(WASHINGTON) — Pennsylvania GOP Senate nominee Dr. Mehmet Oz has shrugged off months of Democratic attacks that he’s a carpetbagging out-of-towner by pointing to the house he and his wife bought last December in the well-to-do Philadelphia suburb of Bryn Athyn.
“I’m proud to own property in Pennsylvania,” he has said on the trail when asked about the needling from his opponent, Lt. Gov. John Fetterman, over his longtime residency in New Jersey, where he lived before becoming a candidate.
The fine print of the deed to Oz’s $3.1 million residence in Bryn Athyn shows a wrinkle, though — one that an outside expert called “unheard of”: If Oz ever needs to sell his new home, then the last owner gets right of first refusal to buy it back.
Half a dozen estate law experts told ABC News that the provision between Oz and the Academy of the New Church, which sold him the residence, was unusual for a residential transaction.
“It is unheard of in the residential setting,” said Bob Tintner, a Philadelphia-based real estate lawyer, noting that the provision is seen mostly in commercial sales.
“It suggests to me that he’s only here for a temporary period of time,” Tintner said.
Oz’s campaign cast it another way.
“It’s a beautiful property and they didn’t want the property developed in any way that would harm the church,” campaign spokeswoman Brittany Yanick told ABC News.
According to the deed, if Oz lists the home — which sits on 34 verdant acres — and receives an offer to purchase it, then the Academy of the New Church has the right to buy it back at the price offered by the prospective buyer.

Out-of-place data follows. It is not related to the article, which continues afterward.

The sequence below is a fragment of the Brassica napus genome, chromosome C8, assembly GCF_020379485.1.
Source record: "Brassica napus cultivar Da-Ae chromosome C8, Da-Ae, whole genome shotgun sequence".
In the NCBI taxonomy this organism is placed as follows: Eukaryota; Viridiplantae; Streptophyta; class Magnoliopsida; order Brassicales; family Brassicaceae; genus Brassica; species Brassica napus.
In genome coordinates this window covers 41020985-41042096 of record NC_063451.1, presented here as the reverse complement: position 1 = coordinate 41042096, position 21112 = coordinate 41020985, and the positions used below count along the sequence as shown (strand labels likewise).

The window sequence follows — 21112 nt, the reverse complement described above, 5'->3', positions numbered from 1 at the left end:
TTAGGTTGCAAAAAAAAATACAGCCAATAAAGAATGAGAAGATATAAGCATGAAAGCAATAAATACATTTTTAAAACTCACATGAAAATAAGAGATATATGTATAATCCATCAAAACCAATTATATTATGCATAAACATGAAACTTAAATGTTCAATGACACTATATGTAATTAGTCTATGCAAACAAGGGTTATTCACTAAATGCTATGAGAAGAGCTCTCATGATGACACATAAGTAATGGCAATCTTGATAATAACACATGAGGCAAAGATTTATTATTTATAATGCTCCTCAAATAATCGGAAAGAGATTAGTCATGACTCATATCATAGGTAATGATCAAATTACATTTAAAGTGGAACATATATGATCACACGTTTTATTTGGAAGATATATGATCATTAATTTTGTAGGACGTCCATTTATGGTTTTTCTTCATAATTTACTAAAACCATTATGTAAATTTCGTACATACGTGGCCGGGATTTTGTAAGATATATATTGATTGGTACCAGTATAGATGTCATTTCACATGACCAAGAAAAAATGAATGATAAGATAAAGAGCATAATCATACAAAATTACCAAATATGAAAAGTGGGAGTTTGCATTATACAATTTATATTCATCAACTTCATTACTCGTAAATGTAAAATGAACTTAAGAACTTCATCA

“This doesn’t give the church the right to buy back at any time. There has to be an offer made to Dr. Oz and his wife,” explained Ken Milner, a real estate and corporate attorney in Philadelphia.
Reached by phone, the treasurer of the Academy of the New Church, Duane Hyatt, told ABC News that the church “insisted on” a right of first refusal in the Oz deal. Hyatt said it was something the organization typically does when it sells properties to ensure they are first in line to get it back.
Fetterman, Oz’s Democratic opponent, has worked to turn Oz’s relative lack of history in Pennsylvania into a major campaign issue, though voters in the state previously told ABC News they weren’t all necessarily swayed by such attacks.
Some of the real estate experts told ABC News that while unusual in residential deals, the presence of the first-refusal clause did not imply anything nefarious.
Oz has personal ties to the Academy of the New Church’s affiliated General Church of the New Jerusalem (also known as the New Church), a Christian denomination based on the works of the theologian Emanuel Swedenborg.
His wife’s family includes “prominent members” of the church, the Philadelphia Inquirer reported in August, and his mother-in-law served on the church’s board in 2008, according to church documents.
The experts who spoke to ABC News said the deed offered no proof of that. However, some said that the right of first refusal would likely make it “easier” for Oz to sell the property — “in the sense that he knows he’ll have a buyer,” said Milner, the Philadelphia attorney.
Oz and his wife purchased the property last December, according to the deed of sale, a month after Oz announced his candidacy. It is a home “they have been hoping to buy for quite a while,” Yanick, the campaign spokeswoman, told ABC News.
But the couple have yet to move in: They are staying with his in-laws and paying rent as he runs for Senate and renovates the new property.
“The renovations are ongoing. … [T]he house has a lot of history but it’s going to take time,” Yanick said.
Oz plans to make it his permanent residence, she said.
“His wife’s family has lived in Bryn Athyn for over 100 years,” Yanick said. “The house they are currently living in is the house he and his wife were married in.”
She declined to say whether the home had been on the open market when Oz purchased it.
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